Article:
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On Final Recording, Joe Beck Exposes Possibilities Of The Guitar

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On Final Recording, Joe Beck Exposes Possibilities Of The Guitar

Music Reviews

On Final Recording, Joe Beck Exposes Possibilities Of The Guitar

On Final Recording, Joe Beck Exposes Possibilities Of The Guitar

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  • <iframe src="https://www.npr.org/player/embed/345044352/345044353" width="100%" height="290" frameborder="0" scrolling="no" title="NPR embedded audio player">
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Guitarist Joe Beck said he thought of the guitar as a six-piece band. Music reviewer Tom Moon says that's exactly how Beck's music sounds: layers of overlapping ideas. He reviews Beck's posthumous release, "Get Me Joe Beck."

AUDIE CORNISH, HOST:

Joe Beck was a hard-working musician who played guitar in recording sessions with James Brown, Miles Davis and Paul Simon.

(SOUNDBITE OF SONG, "YOU'RE KIND")

PAUL SIMON: (Singing)You're so kind. You rescued me when I was blind, and you put me on your pillow when I was on the wall. You're kind, so kind, so kind.

CORNISH: Joe Beck made acclaimed records under his own name as well. But when he died in 2008, he was virtually unknown to the public. Critic Tom Moon came across Joe Beck's final live recording. It's called, "Get Me Joe Beck." He says it's an eye-opening gem of jazz guitar music.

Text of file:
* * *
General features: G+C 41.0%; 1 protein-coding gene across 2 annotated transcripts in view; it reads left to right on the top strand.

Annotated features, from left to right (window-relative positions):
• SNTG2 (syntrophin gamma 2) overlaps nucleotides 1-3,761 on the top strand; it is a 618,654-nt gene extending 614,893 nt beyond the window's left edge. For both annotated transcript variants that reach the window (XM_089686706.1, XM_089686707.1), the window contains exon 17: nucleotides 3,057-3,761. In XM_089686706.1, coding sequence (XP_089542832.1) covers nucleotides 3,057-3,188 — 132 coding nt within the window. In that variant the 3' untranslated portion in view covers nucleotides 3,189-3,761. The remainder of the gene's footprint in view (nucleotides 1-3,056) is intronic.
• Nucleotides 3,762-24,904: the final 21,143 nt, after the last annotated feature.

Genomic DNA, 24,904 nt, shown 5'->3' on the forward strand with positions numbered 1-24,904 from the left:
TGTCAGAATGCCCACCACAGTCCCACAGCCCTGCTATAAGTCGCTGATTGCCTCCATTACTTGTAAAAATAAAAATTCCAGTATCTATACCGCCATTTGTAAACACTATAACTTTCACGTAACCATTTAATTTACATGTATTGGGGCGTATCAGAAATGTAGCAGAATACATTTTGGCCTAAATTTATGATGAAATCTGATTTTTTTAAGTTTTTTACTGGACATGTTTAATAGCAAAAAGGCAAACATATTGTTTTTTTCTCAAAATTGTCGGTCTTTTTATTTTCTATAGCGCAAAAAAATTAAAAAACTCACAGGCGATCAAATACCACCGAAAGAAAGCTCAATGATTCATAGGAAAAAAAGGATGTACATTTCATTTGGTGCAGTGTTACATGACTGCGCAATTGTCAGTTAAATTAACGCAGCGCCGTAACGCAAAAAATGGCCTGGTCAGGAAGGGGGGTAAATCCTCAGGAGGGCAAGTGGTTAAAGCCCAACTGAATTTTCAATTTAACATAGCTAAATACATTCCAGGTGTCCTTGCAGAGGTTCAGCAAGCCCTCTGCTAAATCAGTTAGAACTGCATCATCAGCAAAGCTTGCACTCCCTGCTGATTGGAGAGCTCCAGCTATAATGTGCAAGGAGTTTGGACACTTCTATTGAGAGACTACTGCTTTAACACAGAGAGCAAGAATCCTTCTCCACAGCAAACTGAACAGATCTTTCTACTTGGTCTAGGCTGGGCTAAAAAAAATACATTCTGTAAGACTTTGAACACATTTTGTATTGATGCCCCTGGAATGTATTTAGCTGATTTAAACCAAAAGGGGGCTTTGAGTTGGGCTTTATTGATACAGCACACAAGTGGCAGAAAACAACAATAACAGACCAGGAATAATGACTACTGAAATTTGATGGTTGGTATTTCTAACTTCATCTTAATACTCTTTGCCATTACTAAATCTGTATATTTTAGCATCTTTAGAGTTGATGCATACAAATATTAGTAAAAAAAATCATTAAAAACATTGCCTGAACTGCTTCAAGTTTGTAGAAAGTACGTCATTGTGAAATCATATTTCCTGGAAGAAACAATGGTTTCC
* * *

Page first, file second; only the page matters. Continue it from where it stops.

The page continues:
TOM MOON: Every August, there comes a reckoning on my desk. In order to make room for fall releases, I have to clear out the computer files and CDs that piled up during the spring and summer. That's when I came across this gem, which was released back in April.

(SOUNDBITE OF JOE BECK SONG)

MOON: That's Joe Beck, whose serene, liquid tone was an integral part of so many pop and R&B records of the 1970s. Beck retired from music a few times, once becoming a dairy farmer. He spent the last decade or so of his life playing jazz and Brazilian music. On this live date, recorded at Anna's Jazz Island in Berkeley, California in 2006, Beck transforms overplayed standards into sparkling new creations.

(SOUNDBITE OF JOE BECK SONG)

MOON: Right away, you hear it; this is someone who has deep control of the expressive possibilities of a guitar. His chords are swift and sneaky. They open up the harmony in unexpected ways. And Beck's lines are wonderfully melodic. Even when he's playing tricky stuff, everything just flows. He makes things easy for his bassist and drummer. Incredibly, he met them for the first time the day before this recording.

(SOUNDBITE OF JOE BECK SONG)

MOON: Introducing one of the tunes, Beck says he thinks of the guitar as a six-piece band. And that's exactly how it sounds. Lurking beneath his melodies are cleverly intertwined layers of supporting ideas, each one suggesting a new pathway. They say that jazz is an acquired taste, but encountering virtuosity like this, I'm not so sure. Anyone who appreciates a well-played guitar will get Joe Beck.

CORNISH: The posthumous release by Joe Beck is called, "Get Me Joe Beck." Our reviewer is Tom Moon. This is NPR News.

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